Not only is Steve not afraid of the political process but he has embraced.  He has spurned silicon valley as a home and has put down his roots in the Washington DC area where he can be closer to the action and be more effective:
The simplest reason for politicians’ embrace of Case may be that he does not hold them in contempt, the way much of Silicon Valley seems to do. In caricature, tech leaders are libertarians who like to “move fast and break things,” as Facebook’s credo goes, and who look down on people in Washington as their constipated opposites. “They have a total disdain,” says Mark Warner, the Democratic senator from Virginia. “It’s always good to have a healthy disdain for politics. But there’s almost this naive arrogance to it, in the sense that they don’t really want to know how hard it is to get from A to Z.
Case has had a lot to gain personally for all this effort, not just on the Venture Capital side for Revolution but also some of Revolutions's core businesses depend heavily on the flow of foreign workers that are at the heart for his most recent push towards a compromise on immigration reform.
A grateful VC industry is on the receiving end of Case’s efforts. The JOBS Act contained multiple sweetheart provisions for technology companies
At the heart of all this work is opportunity.  Not just to create a stronger legacy but to find new frontiers for his cash and better returns.  His access and influence in Washington allows him to think more strategically about where his investments should flow and capitalize on the likely outcomes of emerging legislation:
Legacy or no, Case sees a huge opportunity at the junction of his two passions, entrepreneurship and policy. He recognized, when few others did, that the Internet would become part of everyday American life, remaking everything from personal finance to advertising. Now Case argues that the last few industries on the brink of being revolutionized by the Internet—health care, education, transportation—happen to be ones in which the government plays a gigantic role in purchasing and rulemaking.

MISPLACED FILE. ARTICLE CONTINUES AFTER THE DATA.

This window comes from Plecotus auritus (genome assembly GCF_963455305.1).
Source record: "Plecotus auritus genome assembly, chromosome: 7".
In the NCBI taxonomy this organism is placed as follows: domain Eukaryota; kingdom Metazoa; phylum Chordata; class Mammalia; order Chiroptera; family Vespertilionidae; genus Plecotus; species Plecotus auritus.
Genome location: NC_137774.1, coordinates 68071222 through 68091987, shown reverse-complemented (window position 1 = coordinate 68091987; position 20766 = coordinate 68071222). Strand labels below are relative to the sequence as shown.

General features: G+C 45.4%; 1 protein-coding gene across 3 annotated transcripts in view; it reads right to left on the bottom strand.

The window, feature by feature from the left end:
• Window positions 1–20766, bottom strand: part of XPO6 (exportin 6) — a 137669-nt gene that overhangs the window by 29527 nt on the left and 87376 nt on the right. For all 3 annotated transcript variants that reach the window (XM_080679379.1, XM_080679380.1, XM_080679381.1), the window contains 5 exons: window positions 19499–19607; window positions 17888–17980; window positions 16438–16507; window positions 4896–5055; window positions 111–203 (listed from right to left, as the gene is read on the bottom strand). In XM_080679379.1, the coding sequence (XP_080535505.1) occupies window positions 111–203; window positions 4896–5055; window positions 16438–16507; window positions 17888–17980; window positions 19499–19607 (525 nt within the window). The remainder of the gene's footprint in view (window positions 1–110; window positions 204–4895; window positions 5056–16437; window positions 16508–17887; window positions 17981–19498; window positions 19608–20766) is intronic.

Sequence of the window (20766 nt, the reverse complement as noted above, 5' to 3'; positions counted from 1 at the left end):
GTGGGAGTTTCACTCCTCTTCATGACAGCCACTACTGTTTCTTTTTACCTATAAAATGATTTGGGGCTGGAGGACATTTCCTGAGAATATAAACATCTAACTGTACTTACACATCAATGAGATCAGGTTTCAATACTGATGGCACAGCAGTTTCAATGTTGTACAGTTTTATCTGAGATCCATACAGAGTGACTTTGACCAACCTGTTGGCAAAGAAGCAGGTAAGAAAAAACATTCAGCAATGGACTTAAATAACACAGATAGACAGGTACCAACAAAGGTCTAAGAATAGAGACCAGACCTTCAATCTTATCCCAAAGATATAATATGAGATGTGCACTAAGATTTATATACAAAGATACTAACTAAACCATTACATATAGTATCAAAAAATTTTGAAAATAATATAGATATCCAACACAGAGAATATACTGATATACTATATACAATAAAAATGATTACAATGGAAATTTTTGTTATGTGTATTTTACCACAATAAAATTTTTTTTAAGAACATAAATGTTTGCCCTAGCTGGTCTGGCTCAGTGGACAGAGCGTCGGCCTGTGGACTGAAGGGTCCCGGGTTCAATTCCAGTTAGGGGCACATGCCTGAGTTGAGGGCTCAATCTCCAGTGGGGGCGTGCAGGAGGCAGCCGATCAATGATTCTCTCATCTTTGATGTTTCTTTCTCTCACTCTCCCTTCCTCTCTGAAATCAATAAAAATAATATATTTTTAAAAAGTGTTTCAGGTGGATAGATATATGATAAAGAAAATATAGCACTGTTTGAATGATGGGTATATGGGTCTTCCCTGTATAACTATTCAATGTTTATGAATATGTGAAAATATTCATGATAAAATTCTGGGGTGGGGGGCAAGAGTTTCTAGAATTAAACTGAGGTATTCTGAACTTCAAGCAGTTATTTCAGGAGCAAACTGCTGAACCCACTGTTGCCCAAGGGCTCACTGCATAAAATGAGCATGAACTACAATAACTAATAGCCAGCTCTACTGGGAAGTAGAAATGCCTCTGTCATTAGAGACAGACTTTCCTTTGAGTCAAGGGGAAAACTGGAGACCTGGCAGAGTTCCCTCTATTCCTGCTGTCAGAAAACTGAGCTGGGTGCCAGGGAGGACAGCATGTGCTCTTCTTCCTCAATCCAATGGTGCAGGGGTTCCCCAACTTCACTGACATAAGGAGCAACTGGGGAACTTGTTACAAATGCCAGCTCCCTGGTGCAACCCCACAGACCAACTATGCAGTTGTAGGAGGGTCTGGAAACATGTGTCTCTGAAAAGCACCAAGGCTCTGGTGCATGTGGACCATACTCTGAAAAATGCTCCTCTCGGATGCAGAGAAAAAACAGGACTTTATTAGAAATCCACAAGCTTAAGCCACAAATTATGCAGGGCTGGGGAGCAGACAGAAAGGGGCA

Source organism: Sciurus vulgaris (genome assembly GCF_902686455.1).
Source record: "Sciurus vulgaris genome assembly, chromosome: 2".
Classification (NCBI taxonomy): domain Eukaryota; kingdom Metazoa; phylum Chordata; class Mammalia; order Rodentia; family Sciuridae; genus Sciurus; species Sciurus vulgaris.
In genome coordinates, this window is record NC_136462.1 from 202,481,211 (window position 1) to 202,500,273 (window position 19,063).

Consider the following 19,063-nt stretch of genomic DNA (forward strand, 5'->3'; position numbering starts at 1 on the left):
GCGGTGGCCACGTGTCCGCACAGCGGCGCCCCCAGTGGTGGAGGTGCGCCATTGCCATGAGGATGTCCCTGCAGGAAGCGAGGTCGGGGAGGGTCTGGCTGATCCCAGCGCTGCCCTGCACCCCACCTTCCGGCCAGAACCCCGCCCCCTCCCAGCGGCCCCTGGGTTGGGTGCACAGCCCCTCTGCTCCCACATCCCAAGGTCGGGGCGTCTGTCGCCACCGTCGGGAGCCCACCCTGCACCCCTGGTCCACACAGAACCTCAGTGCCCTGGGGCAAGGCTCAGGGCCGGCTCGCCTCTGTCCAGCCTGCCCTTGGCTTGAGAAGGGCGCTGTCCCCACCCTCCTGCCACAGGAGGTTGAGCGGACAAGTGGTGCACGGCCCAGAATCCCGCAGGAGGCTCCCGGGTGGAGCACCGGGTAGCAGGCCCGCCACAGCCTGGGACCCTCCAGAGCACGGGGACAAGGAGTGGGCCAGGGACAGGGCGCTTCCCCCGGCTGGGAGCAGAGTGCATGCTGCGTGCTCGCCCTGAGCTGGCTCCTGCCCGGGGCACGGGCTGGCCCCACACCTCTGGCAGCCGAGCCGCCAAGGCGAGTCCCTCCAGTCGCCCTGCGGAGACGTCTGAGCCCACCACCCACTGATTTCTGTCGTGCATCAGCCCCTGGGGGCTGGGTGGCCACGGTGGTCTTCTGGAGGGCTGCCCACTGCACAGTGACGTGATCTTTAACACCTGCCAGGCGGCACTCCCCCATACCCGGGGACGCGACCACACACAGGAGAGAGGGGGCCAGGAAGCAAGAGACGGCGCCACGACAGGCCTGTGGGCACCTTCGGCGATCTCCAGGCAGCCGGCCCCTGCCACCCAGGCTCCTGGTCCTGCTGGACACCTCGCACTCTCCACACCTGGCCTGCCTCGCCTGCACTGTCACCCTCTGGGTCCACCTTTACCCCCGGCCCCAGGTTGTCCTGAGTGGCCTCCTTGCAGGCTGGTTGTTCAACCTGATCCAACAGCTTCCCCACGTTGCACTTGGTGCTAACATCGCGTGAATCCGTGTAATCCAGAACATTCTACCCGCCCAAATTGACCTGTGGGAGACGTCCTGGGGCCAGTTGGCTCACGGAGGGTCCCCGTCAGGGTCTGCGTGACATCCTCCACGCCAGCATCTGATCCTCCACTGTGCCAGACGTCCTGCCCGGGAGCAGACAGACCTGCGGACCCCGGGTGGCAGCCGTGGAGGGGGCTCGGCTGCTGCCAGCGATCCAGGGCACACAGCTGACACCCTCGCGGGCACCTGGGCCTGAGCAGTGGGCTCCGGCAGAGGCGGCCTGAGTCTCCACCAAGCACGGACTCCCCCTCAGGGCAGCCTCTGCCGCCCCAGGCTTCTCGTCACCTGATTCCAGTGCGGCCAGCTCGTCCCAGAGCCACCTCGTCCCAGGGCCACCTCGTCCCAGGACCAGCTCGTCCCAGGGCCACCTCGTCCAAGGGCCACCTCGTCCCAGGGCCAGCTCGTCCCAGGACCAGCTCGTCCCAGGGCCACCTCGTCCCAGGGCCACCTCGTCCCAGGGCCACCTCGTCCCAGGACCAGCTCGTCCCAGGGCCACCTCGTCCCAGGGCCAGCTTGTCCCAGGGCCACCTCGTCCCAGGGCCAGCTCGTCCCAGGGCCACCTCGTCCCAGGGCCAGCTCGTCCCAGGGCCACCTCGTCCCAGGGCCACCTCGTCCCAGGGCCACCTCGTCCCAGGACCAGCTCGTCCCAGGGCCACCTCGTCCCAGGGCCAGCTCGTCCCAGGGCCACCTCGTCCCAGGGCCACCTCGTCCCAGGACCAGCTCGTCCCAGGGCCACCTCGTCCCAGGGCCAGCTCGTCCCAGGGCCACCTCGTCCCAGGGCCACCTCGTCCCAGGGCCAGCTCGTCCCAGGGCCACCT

Wednesday, September 11, 2013

Brief Departure for Thoughts on 9/11

I know we generally talk about corporate bravery on this site but today is reserved for bravery of another kind.  Twelve years ago today many first responders in NY and DC risked their lives and many eventually lost them in a terrible attack on our country.  While you might think that I would reserve this post to salute those men and women who did risk their lives (and I do) the other heroes from that day are all of you for continuing to live your lives without fear of commercial flights, large public gatherings, or anywhere else that terrorists have sowed the seeds of fear.

While sadly, we continue to lose freedoms and sink into an ever more dreadful march towards fear, the United States wasn't founded with that culture but rather one of bravery.  Those early pioneers had a lot to fear but they persevered despite a long and uncertain sea voyage.  Our ancestors persevered despite the British desire to hold onto us as a colony, and again in the face of tyranny and destruction that was the Nazi party and eventually led us into world wars.  They persevered through famines and economic crashes and each time bounced back stronger than before.

So I salute every American today who continues to live their lives without fear of bombs and without feeling the need to add layers of security that only provide a false illusion of safety.